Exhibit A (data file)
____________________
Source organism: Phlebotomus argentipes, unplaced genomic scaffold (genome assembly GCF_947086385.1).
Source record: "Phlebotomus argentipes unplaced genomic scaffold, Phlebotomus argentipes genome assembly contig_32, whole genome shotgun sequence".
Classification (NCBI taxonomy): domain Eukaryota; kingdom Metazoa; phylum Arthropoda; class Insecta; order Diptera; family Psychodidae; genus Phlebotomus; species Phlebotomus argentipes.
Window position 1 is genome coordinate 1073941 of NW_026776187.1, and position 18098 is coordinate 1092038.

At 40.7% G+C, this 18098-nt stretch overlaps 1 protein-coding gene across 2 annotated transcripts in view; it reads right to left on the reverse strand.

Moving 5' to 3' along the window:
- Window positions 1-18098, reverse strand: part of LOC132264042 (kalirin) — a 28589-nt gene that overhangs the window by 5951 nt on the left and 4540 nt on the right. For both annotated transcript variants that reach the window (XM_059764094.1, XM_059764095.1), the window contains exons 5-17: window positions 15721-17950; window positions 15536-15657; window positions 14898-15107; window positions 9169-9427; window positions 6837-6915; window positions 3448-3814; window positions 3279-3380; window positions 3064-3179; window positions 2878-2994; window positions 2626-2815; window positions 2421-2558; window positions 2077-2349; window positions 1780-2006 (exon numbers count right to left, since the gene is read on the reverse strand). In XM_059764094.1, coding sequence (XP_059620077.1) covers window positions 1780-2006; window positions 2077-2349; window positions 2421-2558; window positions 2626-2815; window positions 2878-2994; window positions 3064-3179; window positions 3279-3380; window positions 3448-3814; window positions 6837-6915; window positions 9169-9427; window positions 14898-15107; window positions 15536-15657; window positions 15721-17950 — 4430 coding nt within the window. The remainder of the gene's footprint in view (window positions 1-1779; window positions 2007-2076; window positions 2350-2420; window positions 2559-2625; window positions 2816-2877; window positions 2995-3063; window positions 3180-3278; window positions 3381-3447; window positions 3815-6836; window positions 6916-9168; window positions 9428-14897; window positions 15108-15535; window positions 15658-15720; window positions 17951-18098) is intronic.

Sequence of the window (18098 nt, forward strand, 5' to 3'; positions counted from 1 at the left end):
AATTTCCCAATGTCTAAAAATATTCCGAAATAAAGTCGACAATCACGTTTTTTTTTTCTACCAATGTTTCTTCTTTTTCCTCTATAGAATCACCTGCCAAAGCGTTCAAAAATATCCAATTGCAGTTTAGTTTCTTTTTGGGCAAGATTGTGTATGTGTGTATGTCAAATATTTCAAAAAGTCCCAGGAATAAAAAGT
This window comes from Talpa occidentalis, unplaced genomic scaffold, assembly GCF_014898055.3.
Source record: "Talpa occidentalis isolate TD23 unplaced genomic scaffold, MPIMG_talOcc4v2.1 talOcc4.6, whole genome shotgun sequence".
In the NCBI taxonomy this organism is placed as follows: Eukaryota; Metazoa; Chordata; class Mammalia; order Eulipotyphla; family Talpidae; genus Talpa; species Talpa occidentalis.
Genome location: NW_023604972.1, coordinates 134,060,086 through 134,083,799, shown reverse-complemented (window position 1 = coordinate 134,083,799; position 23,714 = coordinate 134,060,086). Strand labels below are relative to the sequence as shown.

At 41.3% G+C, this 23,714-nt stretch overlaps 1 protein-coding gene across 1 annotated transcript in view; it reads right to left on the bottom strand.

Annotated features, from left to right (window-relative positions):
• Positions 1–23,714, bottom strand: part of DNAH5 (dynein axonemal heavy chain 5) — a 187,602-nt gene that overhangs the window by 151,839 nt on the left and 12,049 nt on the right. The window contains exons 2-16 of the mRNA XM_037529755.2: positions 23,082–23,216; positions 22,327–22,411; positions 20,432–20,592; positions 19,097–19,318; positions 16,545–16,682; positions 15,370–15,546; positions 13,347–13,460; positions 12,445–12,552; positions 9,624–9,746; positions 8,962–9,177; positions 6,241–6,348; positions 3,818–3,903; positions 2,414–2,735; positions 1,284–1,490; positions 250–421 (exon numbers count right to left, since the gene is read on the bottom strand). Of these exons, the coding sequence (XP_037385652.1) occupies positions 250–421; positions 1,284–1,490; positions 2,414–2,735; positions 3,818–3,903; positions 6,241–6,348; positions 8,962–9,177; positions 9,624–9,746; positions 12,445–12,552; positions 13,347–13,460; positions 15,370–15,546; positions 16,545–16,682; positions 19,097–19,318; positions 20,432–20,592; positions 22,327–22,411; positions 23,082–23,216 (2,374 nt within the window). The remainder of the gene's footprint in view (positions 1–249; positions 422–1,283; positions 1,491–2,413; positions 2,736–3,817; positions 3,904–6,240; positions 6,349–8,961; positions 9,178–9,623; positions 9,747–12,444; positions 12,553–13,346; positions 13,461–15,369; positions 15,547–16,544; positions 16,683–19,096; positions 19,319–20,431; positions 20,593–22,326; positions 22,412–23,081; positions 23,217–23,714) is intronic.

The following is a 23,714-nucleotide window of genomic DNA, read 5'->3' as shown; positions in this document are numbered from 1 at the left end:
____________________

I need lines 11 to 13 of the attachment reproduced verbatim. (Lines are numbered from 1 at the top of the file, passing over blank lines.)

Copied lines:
Source record: "Talpa occidentalis isolate TD23 unplaced genomic scaffold, MPIMG_talOcc4v2.1 talOcc4.6, whole genome shotgun sequence".
In the NCBI taxonomy this organism is placed as follows: Eukaryota; Metazoa; Chordata; class Mammalia; order Eulipotyphla; family Talpidae; genus Talpa; species Talpa occidentalis.
Genome location: NW_023604972.1, coordinates 134,060,086 through 134,083,799, shown reverse-complemented (window position 1 = coordinate 134,083,799; position 23,714 = coordinate 134,060,086). Strand labels below are relative to the sequence as shown.